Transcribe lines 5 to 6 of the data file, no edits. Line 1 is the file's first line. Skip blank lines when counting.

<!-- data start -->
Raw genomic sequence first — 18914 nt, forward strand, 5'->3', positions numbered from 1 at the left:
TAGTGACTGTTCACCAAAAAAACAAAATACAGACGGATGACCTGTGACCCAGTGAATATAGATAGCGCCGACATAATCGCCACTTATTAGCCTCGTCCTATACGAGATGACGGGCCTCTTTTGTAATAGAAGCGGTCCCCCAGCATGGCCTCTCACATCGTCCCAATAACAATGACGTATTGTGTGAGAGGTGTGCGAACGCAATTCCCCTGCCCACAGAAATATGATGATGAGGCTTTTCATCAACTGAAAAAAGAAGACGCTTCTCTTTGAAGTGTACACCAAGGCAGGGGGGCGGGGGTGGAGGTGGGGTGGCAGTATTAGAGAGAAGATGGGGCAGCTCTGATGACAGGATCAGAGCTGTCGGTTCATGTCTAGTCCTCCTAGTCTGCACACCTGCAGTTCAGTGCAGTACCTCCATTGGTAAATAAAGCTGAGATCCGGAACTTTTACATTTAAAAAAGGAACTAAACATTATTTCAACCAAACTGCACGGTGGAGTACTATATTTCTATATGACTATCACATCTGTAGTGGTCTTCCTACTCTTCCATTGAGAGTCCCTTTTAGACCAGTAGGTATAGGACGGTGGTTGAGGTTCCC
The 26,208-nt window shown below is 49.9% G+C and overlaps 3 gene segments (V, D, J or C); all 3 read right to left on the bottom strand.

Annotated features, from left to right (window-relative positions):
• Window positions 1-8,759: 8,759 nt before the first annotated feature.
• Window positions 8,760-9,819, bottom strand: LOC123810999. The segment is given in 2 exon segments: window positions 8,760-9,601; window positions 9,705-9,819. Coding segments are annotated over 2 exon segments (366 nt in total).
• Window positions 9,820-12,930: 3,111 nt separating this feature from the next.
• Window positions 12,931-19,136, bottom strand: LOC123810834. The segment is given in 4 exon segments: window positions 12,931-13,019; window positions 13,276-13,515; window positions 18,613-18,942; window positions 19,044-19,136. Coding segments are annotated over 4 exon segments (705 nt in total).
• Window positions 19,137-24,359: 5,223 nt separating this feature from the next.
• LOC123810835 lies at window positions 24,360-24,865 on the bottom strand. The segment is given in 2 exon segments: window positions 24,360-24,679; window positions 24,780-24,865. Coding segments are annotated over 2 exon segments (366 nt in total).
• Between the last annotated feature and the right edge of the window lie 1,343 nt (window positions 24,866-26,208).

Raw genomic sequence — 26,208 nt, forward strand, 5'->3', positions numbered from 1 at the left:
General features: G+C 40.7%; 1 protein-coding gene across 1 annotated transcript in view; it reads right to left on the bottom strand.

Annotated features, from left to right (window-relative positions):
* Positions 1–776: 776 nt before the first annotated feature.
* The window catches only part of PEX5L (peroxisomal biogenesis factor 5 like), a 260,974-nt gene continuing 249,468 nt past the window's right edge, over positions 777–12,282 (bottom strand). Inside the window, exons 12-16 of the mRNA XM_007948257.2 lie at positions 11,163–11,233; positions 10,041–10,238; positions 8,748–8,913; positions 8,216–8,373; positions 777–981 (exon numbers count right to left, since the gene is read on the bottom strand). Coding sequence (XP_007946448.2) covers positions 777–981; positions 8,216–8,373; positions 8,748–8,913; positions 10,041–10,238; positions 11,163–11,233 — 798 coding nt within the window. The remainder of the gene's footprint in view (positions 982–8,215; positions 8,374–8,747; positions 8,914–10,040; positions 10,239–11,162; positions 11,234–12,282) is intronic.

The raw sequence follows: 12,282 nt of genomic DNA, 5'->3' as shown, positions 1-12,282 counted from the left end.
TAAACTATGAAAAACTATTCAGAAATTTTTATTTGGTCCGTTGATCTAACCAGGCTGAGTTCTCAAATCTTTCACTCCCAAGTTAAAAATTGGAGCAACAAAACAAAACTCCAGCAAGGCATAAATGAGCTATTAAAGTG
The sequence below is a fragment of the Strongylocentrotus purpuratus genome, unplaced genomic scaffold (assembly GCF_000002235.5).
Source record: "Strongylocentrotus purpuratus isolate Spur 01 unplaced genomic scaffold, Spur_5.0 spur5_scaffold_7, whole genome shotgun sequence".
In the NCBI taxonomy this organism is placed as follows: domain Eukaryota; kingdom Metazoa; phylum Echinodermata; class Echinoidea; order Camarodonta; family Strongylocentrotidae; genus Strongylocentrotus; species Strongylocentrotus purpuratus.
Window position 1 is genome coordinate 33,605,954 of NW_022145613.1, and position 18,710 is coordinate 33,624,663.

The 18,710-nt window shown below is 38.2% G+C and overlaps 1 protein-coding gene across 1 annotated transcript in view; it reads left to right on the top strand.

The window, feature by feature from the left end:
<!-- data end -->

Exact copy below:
• Window positions 1-8,759: 8,759 nt before the first annotated feature.
• Window positions 8,760-9,819, bottom strand: LOC123810999. The segment is given in 2 exon segments: window positions 8,760-9,601; window positions 9,705-9,819. Coding segments are annotated over 2 exon segments (366 nt in total).